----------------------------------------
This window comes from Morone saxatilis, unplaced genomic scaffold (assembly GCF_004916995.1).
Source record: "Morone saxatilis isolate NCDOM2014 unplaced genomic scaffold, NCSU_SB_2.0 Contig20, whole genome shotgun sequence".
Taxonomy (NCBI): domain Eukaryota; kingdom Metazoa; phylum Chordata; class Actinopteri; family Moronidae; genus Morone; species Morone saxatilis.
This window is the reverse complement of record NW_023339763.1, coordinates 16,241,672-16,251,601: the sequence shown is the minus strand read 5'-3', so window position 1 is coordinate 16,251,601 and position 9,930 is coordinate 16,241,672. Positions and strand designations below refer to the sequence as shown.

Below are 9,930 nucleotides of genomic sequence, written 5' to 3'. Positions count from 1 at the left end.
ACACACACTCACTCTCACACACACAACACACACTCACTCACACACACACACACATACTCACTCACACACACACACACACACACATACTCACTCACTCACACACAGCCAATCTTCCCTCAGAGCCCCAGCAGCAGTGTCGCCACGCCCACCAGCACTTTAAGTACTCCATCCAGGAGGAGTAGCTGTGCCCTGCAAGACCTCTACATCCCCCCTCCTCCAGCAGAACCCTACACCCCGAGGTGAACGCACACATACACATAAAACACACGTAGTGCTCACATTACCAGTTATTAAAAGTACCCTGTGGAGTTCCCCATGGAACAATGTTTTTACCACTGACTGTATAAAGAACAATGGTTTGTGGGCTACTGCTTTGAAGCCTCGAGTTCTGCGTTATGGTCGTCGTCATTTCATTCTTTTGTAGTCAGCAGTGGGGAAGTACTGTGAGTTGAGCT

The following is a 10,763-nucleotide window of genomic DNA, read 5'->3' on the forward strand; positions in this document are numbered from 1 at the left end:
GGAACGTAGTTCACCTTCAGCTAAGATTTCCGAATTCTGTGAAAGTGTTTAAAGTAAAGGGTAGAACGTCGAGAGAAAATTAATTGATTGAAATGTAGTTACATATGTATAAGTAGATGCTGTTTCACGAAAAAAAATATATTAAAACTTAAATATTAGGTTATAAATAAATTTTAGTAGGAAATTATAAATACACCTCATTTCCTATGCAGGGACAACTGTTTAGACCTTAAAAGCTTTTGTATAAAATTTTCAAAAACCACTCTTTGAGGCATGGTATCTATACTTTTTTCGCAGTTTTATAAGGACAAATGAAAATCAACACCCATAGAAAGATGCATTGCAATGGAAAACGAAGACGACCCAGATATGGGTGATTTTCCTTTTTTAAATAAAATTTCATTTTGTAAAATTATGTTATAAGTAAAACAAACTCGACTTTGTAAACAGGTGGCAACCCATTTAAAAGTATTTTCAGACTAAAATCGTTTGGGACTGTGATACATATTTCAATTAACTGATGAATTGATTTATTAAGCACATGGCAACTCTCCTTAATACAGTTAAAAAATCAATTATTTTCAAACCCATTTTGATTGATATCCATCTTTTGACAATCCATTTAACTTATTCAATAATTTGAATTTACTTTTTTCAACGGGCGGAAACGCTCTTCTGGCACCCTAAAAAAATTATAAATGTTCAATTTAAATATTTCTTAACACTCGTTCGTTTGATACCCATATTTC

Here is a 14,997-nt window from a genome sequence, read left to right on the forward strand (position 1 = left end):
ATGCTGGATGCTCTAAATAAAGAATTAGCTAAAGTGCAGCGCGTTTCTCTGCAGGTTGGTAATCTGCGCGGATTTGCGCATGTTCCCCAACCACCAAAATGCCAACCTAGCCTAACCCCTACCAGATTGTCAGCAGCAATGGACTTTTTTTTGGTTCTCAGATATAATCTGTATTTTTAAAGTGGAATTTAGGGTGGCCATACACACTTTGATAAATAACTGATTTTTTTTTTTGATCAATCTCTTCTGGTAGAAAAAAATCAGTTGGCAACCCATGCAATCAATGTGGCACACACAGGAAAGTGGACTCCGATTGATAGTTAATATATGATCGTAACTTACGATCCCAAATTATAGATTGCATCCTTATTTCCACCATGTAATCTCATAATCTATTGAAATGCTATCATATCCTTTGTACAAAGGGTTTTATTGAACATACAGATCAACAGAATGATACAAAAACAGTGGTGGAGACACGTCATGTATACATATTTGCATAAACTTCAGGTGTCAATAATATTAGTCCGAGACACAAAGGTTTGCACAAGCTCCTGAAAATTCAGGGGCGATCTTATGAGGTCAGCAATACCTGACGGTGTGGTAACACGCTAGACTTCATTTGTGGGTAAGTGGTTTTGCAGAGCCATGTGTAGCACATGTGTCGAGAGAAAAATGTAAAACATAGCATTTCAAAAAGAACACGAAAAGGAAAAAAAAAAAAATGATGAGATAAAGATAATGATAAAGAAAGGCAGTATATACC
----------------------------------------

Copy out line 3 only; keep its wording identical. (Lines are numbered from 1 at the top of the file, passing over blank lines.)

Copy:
Taxonomy (NCBI): domain Eukaryota; kingdom Metazoa; phylum Chordata; class Actinopteri; family Moronidae; genus Morone; species Morone saxatilis.